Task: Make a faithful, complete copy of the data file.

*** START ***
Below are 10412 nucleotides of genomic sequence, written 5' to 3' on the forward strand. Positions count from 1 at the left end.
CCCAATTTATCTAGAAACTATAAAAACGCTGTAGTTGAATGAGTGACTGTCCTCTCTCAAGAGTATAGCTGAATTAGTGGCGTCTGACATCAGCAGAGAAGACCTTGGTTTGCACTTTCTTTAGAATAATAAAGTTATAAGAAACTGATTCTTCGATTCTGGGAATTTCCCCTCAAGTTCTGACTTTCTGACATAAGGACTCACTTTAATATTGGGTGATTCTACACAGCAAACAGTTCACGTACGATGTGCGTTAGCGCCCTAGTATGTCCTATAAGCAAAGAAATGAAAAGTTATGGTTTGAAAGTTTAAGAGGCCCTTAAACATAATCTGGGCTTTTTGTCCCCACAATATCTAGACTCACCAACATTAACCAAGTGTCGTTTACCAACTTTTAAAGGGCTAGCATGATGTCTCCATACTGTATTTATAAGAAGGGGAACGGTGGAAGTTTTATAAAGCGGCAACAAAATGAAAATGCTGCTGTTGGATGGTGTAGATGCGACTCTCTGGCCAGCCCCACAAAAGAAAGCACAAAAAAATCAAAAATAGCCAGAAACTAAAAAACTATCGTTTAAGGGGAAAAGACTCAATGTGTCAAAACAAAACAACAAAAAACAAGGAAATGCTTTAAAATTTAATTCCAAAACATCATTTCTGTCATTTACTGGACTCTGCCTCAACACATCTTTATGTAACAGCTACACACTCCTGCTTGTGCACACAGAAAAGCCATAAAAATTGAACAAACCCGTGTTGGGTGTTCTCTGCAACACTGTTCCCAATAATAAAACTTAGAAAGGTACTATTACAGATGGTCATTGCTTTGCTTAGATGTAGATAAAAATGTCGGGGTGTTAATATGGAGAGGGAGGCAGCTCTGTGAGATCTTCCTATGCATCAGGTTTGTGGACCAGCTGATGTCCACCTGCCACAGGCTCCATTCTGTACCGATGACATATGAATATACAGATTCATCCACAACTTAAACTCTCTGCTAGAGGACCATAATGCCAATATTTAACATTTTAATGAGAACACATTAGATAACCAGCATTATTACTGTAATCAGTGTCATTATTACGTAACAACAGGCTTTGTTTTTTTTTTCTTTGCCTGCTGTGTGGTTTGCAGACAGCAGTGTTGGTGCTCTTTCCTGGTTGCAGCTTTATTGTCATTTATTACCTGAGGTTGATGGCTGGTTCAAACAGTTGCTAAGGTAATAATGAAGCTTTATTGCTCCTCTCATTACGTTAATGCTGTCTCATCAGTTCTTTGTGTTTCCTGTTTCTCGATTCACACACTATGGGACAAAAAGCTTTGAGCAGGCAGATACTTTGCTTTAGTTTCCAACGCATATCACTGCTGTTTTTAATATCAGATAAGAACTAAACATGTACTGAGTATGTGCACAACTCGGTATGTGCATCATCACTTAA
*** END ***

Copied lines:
Below are 10412 nucleotides of genomic sequence, written 5' to 3' on the forward strand. Positions count from 1 at the left end.
CCCAATTTATCTAGAAACTATAAAAACGCTGTAGTTGAATGAGTGACTGTCCTCTCTCAAGAGTATAGCTGAATTAGTGGCGTCTGACATCAGCAGAGAAGACCTTGGTTTGCACTTTCTTTAGAATAATAAAGTTATAAGAAACTGATTCTTCGATTCTGGGAATTTCCCCTCAAGTTCTGACTTTCTGACATAAGGACTCACTTTAATATTGGGTGATTCTACACAGCAAACAGTTCACGTACGATGTGCGTTAGCGCCCTAGTATGTCCTATAAGCAAAGAAATGAAAAGTTATGGTTTGAAAGTTTAAGAGGCCCTTAAACATAATCTGGGCTTTTTGTCCCCACAATATCTAGACTCACCAACATTAACCAAGTGTCGTTTACCAACTTTTAAAGGGCTAGCATGATGTCTCCATACTGTATTTATAAGAAGGGGAACGGTGGAAGTTTTATAAAGCGGCAACAAAATGAAAATGCTGCTGTTGGATGGTGTAGATGCGACTCTCTGGCCAGCCCCACAAAAGAAAGCACAAAAAAATCAAAAATAGCCAGAAACTAAAAAACTATCGTTTAAGGGGAAAAGACTCAATGTGTCAAAACAAAACAACAAAAAACAAGGAAATGCTTTAAAATTTAATTCCAAAACATCATTTCTGTCATTTACTGGACTCTGCCTCAACACATCTTTATGTAACAGCTACACACTCCTGCTTGTGCACACAGAAAAGCCATAAAAATTGAACAAACCCGTGTTGGGTGTTCTCTGCAACACTGTTCCCAATAATAAAACTTAGAAAGGTACTATTACAGATGGTCATTGCTTTGCTTAGATGTAGATAAAAATGTCGGGGTGTTAATATGGAGAGGGAGGCAGCTCTGTGAGATCTTCCTATGCATCAGGTTTGTGGACCAGCTGATGTCCACCTGCCACAGGCTCCATTCTGTACCGATGACATATGAATATACAGATTCATCCACAACTTAAACTCTCTGCTAGAGGACCATAATGCCAATATTTAACATTTTAATGAGAACACATTAGATAACCAGCATTATTACTGTAATCAGTGTCATTATTACGTAACAACAGGCTTTGTTTTTTTTTTCTTTGCCTGCTGTGTGGTTTGCAGACAGCAGTGTTGGTGCTCTTTCCTGGTTGCAGCTTTATTGTCATTTATTACCTGAGGTTGATGGCTGGTTCAAACAGTTGCTAAGGTAATAATGAAGCTTTATTGCTCCTCTCATTACGTTAATGCTGTCTCATCAGTTCTTTGTGTTTCCTGTTTCTCGATTCACACACTATGGGACAAAAAGCTTTGAGCAGGCAGATACTTTGCTTTAGTTTCCAACGCATATCACTGCTGTTTTTAATATCAGATAAGAACTAAACATGTACTGAGTATGTGCACAACTCGGTATGTGCATCATCACTTAA